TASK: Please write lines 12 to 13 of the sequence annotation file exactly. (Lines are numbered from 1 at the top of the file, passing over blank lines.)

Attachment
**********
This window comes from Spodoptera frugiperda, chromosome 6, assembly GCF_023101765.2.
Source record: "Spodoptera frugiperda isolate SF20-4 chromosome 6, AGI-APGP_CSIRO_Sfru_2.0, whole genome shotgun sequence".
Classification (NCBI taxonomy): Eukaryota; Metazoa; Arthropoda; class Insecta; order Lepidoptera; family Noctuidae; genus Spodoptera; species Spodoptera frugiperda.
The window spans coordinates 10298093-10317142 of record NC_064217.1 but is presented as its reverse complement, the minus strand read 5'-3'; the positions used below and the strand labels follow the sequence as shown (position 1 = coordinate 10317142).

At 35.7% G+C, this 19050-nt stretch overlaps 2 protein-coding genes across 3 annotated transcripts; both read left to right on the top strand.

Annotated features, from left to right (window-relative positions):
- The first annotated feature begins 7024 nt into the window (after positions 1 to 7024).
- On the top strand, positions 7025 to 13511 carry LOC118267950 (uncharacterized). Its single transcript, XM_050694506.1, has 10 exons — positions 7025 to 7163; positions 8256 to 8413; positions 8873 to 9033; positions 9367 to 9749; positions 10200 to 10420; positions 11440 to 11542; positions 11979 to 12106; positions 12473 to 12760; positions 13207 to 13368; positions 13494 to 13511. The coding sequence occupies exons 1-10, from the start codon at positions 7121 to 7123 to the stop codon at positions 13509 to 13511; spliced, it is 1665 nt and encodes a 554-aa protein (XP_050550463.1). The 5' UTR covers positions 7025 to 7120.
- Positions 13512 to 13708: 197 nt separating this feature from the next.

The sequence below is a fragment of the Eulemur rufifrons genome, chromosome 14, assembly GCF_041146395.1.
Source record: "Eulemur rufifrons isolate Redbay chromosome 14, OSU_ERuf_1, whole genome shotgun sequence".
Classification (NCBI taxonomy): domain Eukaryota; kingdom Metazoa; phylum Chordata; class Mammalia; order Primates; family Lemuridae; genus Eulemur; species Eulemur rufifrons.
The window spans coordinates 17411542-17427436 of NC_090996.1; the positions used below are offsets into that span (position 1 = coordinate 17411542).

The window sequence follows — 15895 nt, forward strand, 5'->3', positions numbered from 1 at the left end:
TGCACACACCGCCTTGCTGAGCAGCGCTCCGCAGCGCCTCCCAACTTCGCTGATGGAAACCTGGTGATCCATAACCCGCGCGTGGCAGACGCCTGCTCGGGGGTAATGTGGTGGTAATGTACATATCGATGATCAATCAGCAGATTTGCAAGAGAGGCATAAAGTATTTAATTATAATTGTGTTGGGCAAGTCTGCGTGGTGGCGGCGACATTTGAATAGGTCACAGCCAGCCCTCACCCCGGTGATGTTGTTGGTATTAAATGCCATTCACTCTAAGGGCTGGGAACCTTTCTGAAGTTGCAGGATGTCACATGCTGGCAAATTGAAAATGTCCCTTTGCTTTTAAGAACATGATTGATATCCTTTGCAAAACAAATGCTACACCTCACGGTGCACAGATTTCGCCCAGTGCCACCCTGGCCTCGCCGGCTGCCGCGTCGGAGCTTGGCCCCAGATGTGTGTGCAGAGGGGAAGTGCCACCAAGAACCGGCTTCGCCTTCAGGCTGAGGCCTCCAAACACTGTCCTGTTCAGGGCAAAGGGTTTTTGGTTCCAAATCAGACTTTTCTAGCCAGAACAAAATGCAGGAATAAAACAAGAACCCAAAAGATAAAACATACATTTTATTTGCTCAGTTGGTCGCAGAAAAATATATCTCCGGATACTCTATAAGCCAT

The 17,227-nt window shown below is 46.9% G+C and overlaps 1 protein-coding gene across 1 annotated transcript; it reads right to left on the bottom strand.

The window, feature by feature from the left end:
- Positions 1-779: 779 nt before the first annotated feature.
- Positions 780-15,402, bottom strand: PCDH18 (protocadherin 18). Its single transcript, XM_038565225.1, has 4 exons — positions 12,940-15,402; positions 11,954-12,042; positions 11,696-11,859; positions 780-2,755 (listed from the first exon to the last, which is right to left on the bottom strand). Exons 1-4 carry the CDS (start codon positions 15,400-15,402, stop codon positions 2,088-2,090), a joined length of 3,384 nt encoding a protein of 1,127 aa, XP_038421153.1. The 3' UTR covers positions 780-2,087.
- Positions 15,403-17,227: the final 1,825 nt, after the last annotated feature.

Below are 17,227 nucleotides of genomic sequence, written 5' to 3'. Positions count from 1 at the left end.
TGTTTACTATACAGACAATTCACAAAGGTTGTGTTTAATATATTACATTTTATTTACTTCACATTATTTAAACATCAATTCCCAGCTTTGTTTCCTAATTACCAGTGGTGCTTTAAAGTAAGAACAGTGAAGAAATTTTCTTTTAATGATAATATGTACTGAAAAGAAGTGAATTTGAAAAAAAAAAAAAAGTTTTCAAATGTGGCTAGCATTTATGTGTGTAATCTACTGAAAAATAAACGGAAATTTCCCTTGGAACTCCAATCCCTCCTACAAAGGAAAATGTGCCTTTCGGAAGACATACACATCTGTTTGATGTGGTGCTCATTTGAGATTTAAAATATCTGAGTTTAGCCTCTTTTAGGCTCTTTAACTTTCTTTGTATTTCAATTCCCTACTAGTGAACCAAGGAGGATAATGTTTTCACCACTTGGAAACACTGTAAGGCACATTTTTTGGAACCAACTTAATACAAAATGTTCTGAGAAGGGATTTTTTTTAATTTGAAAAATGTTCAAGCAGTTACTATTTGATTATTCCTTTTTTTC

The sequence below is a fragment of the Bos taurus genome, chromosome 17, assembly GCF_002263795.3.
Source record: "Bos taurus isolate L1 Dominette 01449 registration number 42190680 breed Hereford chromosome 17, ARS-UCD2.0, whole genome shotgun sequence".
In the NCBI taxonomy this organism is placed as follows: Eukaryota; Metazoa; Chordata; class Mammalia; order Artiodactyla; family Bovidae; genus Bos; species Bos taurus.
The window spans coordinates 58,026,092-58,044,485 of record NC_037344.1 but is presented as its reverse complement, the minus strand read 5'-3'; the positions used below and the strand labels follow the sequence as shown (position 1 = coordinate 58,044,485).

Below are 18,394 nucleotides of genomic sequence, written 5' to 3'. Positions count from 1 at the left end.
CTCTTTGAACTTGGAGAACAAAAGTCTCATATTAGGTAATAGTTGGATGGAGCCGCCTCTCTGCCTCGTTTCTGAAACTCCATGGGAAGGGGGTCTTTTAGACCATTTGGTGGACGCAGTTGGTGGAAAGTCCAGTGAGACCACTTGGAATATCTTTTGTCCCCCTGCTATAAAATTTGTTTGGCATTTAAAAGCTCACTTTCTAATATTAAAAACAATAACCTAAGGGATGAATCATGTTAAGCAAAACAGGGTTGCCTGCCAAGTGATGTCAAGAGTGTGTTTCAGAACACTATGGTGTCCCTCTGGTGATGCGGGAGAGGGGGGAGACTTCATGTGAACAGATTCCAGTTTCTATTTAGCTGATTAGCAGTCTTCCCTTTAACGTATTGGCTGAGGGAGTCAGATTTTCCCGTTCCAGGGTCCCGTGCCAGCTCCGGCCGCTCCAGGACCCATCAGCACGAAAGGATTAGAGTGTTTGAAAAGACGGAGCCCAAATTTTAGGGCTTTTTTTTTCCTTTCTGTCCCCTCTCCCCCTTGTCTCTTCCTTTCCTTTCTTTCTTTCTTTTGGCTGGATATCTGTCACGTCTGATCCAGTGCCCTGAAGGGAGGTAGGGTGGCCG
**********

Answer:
Classification (NCBI taxonomy): domain Eukaryota; kingdom Metazoa; phylum Chordata; class Mammalia; order Primates; family Lemuridae; genus Eulemur; species Eulemur rufifrons.
The window spans coordinates 17411542-17427436 of NC_090996.1; the positions used below are offsets into that span (position 1 = coordinate 17411542).